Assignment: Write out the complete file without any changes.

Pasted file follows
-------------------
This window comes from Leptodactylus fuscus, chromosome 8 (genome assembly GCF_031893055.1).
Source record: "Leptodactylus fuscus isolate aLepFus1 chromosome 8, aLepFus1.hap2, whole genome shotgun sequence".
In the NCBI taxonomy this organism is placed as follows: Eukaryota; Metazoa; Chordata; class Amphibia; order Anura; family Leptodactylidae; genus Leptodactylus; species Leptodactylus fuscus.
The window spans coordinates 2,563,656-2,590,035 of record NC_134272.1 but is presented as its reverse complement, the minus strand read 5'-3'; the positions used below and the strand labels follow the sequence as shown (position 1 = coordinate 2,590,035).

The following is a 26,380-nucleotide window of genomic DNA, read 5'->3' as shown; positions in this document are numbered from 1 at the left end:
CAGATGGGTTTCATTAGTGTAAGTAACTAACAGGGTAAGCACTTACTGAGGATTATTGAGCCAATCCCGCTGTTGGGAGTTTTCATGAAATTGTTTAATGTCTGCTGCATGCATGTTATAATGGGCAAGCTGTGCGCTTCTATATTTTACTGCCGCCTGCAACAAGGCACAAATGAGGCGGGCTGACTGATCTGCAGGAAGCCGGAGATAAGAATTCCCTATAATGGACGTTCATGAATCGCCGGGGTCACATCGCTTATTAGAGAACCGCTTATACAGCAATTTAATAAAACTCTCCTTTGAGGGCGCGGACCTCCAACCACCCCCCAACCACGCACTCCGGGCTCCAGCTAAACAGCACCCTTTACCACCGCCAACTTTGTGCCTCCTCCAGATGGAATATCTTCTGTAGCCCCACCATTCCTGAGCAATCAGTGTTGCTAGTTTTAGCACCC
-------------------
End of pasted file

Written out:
This window comes from Leptodactylus fuscus, chromosome 8 (genome assembly GCF_031893055.1).
Source record: "Leptodactylus fuscus isolate aLepFus1 chromosome 8, aLepFus1.hap2, whole genome shotgun sequence".
In the NCBI taxonomy this organism is placed as follows: Eukaryota; Metazoa; Chordata; class Amphibia; order Anura; family Leptodactylidae; genus Leptodactylus; species Leptodactylus fuscus.
The window spans coordinates 2,563,656-2,590,035 of record NC_134272.1 but is presented as its reverse complement, the minus strand read 5'-3'; the positions used below and the strand labels follow the sequence as shown (position 1 = coordinate 2,590,035).

The following is a 26,380-nucleotide window of genomic DNA, read 5'->3' as shown; positions in this document are numbered from 1 at the left end:
CAGATGGGTTTCATTAGTGTAAGTAACTAACAGGGTAAGCACTTACTGAGGATTATTGAGCCAATCCCGCTGTTGGGAGTTTTCATGAAATTGTTTAATGTCTGCTGCATGCATGTTATAATGGGCAAGCTGTGCGCTTCTATATTTTACTGCCGCCTGCAACAAGGCACAAATGAGGCGGGCTGACTGATCTGCAGGAAGCCGGAGATAAGAATTCCCTATAATGGACGTTCATGAATCGCCGGGGTCACATCGCTTATTAGAGAACCGCTTATACAGCAATTTAATAAAACTCTCCTTTGAGGGCGCGGACCTCCAACCACCCCCCAACCACGCACTCCGGGCTCCAGCTAAACAGCACCCTTTACCACCGCCAACTTTGTGCCTCCTCCAGATGGAATATCTTCTGTAGCCCCACCATTCCTGAGCAATCAGTGTTGCTAGTTTTAGCACCC